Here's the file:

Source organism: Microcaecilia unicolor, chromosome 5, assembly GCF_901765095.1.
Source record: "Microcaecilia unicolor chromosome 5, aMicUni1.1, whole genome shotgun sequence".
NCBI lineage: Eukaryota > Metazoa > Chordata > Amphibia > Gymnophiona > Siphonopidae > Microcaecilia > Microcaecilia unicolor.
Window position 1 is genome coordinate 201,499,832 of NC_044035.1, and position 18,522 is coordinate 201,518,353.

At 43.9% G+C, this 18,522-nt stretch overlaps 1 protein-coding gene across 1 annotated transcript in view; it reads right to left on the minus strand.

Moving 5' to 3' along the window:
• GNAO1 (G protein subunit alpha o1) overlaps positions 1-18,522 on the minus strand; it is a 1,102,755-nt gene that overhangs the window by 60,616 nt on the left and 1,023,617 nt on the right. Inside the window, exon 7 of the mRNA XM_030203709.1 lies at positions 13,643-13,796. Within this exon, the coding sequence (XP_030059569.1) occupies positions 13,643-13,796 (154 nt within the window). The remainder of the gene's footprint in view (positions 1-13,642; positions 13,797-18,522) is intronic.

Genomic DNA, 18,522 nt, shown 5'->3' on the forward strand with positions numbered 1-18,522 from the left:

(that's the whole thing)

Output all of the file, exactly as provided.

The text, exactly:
Source organism: Microcaecilia unicolor, chromosome 5, assembly GCF_901765095.1.
Source record: "Microcaecilia unicolor chromosome 5, aMicUni1.1, whole genome shotgun sequence".
NCBI lineage: Eukaryota > Metazoa > Chordata > Amphibia > Gymnophiona > Siphonopidae > Microcaecilia > Microcaecilia unicolor.
Window position 1 is genome coordinate 201,499,832 of NC_044035.1, and position 18,522 is coordinate 201,518,353.

At 43.9% G+C, this 18,522-nt stretch overlaps 1 protein-coding gene across 1 annotated transcript in view; it reads right to left on the minus strand.

Moving 5' to 3' along the window:
• GNAO1 (G protein subunit alpha o1) overlaps positions 1-18,522 on the minus strand; it is a 1,102,755-nt gene that overhangs the window by 60,616 nt on the left and 1,023,617 nt on the right. Inside the window, exon 7 of the mRNA XM_030203709.1 lies at positions 13,643-13,796. Within this exon, the coding sequence (XP_030059569.1) occupies positions 13,643-13,796 (154 nt within the window). The remainder of the gene's footprint in view (positions 1-13,642; positions 13,797-18,522) is intronic.

Genomic DNA, 18,522 nt, shown 5'->3' on the forward strand with positions numbered 1-18,522 from the left: